February 21st, 1917: a ship sinks in the U-boat infested waters of the English Channel, with the loss of over six hundred lives. So far, so banal, but the SS Mendi was not an ordinary ship and it was not a U-boat that sank her. When you pick apart the events, the story is not about war but about race and empire: it shocks, it cries out to be told. And South African company Isango Ensemble Production tell it with visceral power at the Royal Opera House Linbury Theatre in SS Mendi: Dancing the Death Drill, a co-production with Nuffield Southampton Theatres.

Isango Ensemble © The Other Richard
Isango Ensemble
© The Other Richard

To paraphrase a popular mis-quotation of Star Trek: It’s opera, Jim, but not as we know it. For sure, this is storytelling through words, music, staging, movement and, above all, the power of the unamplified human voice. But the style is poles apart from the Verdi and Gounod being played upstairs. There’s no curtain and no orchestra: 21 cast members, clad in uniform grey, continually shift between acting, dancing, singing, foley art and playing a variety of percussion instruments, both proper and ad hoc, untuned apart from the eight marimbas. It’s the sheer power of the voices that stuns you: when 16 of them start up on the unmistakably African multi-part choral music, their pianissimi are so focused as to penetrate you deeply and the fortissimi knock you backwards and sideways.

The SS Mendi of the title was a troop ship taking black South African “volunteers” to assist the British army on the Western front. She was sunk accidentally by another ship, the SS Darro, three times her size and travelling at reckless speed in fear of the U-boats. What makes the story horrific is not so much the sinking itself as the fact that the Darro made no attempt to help the shipwrecked and, indeed, the Mendi had been hopelessly underprovisioned with lifeboats. Secondly, the South Africans were there under the false pretence that they had been signed up (forcibly or not) to fight, whereas the whites had no intention of giving them anything other than menial tasks such as digging and cleaning in upholding the “principle” that a black man may not fire on a white man.

Thobile Dyasi, Nolubabalo Mdayi, Thandolwethu Mzembe © The Other Richard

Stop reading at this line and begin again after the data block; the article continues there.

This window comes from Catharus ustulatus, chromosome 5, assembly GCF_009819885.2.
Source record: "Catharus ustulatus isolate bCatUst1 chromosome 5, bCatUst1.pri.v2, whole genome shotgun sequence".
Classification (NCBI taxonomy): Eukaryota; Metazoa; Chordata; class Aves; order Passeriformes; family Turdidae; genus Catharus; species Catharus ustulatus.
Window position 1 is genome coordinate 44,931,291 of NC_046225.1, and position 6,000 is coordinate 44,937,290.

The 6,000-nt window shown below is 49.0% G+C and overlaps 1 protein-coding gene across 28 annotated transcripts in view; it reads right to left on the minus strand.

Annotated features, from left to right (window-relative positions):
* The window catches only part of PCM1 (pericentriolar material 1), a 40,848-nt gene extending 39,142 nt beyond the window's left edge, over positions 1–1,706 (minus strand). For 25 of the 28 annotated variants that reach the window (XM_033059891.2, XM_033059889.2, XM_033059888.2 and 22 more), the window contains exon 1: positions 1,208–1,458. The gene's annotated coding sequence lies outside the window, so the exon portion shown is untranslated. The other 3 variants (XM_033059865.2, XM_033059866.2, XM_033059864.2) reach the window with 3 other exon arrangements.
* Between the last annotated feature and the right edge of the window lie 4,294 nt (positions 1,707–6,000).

Thobile Dyasi, Nolubabalo Mdayi, Thandolwethu Mzembe
© The Other Richard

The “Death drill” of the title is the imagined telling of their story by the dead victims. The greatest impact is made by the sheer vocal intensity of an African choir of this quality: it’s not a sound that we hear every day in London, and we are the poorer for it. But there is other storytelling genius at work, from carefully choreographed movement through to finely characterised individual portrayals. The programme notes deliberately blur who sings which characters, but I’ll single out Nolubabalo Mdayi whose extraordinary voice, representing the ship herself, soars high above the wash of dialogue and percussion.

The extreme racism of the whites is portrayed chillingly, not least by Jack Ellis, the one white member of the cast, who plays the cynically violent sergeant, a brute in the fine tradition of sadistic army NCOs. Author Fred Khumalo gives him a series of shocking lines, from “we have the right to expect you to volunteer” to “you kaffirs are all the same” and worse. Perhaps the most excoriating scene shows the sergeant forcing one of the blacks to lick the deck clean, in a piece of deliberate, gratuitous humiliation.

Jack Ellis, Mandisi Dyantyis, Nolubabalo Mdayi, Ayanda Tikolo, Thobile Dyasi © The Other Richard
Jack Ellis, Mandisi Dyantyis, Nolubabalo Mdayi, Ayanda Tikolo, Thobile Dyasi
© The Other Richard

The script doesn’t duck some of the problems created by the blacks for themselves: the boy who is hounded to suicide by the superstitious belief that he will bring ill luck on the voyage, the inter-tribal squabbling spilling over into violence. But it is clear that these problems are side shows compared to the oppression of the white masters, and the ending – which I won’t spoil – succeeds in shocking us when we thought we’d been through all the shock we could take.

SS Mendi isn't a perfect show. There isn't really enough material for the slow build-up, and the ship becomes decidedly becalmed for long stretches. Some of musical choices chime oddly: it's hard to imagine that black tribesmen would have willingly sung white men's ditties like Danny Boy or It's a long way to Tipperary. But for anyone whose rose-tinted glasses still permit them to view the British Empire as a “civilising mission”, this should be required viewing (along with Sathnam Sanghera’s recent Channel 4 documentary on the 1919 Amritsar massacre, which is cut from the same cloth). But an equally good reason to see it is to expand your horizons as to what opera can be (call it “lyric theatre” like the French, if you prefer). Seeing musical artistry of this calibre in a singing style so unfamiliar to us is a rare treat.

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